Now, today, where do things stand?  There is global espionage.  Your privacy and, therefore, your autonomy, have been revoked.  Only very determined people who use encryption have any meaningful privacy in their communications.  Only very determined people have any meaningful economic privacy.  Enormous bureaucracies exist to eliminate your freedom to use your property and money as you see fit, prevent you from using plants and plant extracts as you see fit, prevent you from owning certain types of weapon, prevent you from travelling in certain ways while in possession of the ability to defend yourself, and force you to support a welfare and warfare state with an endlessly increasing debt.  And those facts are true whether you live in the United States, Canada, Mexico, Europe, or elsewhere in the world.  Emigrating isn’t an option, because the reach of these bureaucracies is global.  If we consider NASA to be just another such bureaucracy (and I do), then their reach is inter-global.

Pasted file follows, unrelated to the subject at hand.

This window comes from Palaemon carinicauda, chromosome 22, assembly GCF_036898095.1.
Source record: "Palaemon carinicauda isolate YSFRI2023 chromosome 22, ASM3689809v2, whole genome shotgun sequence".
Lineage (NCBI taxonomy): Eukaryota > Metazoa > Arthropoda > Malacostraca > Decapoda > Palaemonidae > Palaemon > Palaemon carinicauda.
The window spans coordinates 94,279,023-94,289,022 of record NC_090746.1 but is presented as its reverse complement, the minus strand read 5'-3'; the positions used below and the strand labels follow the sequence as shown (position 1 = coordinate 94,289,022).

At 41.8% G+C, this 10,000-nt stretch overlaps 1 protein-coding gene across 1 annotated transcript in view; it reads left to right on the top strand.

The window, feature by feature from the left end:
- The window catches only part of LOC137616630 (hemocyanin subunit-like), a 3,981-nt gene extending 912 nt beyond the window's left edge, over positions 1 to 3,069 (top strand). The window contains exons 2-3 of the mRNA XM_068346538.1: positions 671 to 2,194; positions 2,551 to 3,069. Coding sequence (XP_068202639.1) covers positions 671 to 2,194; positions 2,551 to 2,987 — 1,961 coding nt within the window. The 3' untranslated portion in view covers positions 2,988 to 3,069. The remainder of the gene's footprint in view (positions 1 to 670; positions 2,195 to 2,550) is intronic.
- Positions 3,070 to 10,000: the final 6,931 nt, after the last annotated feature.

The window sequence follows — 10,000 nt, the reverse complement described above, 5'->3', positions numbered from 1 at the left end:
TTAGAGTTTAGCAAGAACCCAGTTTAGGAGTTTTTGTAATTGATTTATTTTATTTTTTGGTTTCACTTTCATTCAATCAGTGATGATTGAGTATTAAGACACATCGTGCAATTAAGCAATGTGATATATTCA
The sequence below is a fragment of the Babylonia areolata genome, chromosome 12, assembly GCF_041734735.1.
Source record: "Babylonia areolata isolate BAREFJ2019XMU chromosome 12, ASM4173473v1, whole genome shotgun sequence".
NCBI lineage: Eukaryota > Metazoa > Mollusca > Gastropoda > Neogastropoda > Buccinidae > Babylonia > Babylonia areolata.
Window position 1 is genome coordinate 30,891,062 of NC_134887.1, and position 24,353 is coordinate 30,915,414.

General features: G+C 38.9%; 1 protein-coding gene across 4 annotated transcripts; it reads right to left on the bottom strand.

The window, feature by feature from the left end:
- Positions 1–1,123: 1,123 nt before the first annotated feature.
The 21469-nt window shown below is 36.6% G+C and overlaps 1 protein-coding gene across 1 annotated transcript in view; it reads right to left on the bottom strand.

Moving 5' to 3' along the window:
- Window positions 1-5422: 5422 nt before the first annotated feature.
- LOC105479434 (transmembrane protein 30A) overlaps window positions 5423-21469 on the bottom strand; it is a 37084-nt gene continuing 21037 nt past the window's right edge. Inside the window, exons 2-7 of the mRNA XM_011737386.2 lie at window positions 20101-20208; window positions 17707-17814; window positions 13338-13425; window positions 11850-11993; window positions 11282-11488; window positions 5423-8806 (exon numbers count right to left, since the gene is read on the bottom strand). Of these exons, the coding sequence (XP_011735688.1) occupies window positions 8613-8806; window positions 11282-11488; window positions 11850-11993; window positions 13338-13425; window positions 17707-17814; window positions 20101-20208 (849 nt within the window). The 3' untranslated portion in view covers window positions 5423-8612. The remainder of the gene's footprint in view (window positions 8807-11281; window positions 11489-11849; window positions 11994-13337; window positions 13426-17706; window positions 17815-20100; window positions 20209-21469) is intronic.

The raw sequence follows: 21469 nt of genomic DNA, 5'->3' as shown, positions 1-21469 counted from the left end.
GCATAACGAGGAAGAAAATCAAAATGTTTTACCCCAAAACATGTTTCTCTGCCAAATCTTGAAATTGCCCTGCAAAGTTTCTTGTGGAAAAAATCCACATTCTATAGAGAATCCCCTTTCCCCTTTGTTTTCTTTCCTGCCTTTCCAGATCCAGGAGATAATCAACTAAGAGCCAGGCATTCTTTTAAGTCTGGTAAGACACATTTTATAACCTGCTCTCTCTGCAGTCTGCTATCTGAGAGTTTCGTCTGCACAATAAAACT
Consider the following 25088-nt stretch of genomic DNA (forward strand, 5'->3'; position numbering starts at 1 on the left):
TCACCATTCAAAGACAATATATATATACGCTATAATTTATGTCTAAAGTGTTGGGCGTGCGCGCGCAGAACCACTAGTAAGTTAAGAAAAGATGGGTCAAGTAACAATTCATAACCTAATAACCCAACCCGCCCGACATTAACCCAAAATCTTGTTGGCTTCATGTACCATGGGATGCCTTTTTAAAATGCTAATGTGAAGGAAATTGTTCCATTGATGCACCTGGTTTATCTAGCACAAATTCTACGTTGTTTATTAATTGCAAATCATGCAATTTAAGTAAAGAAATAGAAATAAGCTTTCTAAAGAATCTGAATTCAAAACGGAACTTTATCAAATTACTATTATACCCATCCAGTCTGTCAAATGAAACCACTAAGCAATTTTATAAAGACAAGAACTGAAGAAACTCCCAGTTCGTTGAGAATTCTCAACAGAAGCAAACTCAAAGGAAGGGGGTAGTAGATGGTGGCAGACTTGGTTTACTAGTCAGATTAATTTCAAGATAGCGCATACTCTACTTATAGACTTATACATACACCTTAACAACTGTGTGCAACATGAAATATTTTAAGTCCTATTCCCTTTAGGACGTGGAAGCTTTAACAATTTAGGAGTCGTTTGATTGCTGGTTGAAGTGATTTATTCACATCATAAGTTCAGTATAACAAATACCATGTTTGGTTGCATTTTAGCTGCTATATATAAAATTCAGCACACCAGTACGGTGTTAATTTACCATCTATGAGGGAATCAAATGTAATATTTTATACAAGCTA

Which brings me to sunny point number three: Hannah Arendt, writing in “Reflections on Violence,” an essay published by the New York Review on 27 February 1969, notes: “Violence, being instrumental by nature, is rational to the extent that it is effective in reaching the end which must justify it.  And since when we act we never know with any amount of certainty the eventual consequences of what we are doing, violence can remain rational only if it pursues short-term goals.  Violence does not promote causes, it promotes neither History nor Revolution, but it can indeed serve to dramatize grievances and to bring them to the public attention.  As Conor Cruise O’Brien once remarked, ‘Violence is sometimes needed for the voice of moderation to be heard.’  And indeed, violence, contrary to what its prophets try to tell us, is a much more effective weapon of reformers than of revolutionists.  France would not have received the most radical reform bill since Napoleon to change her antiquated education system without the riots of the French students [in May 1968], and no one would have dreamed of yielding to reforms of Columbia University without the riots during the [1968] Spring term.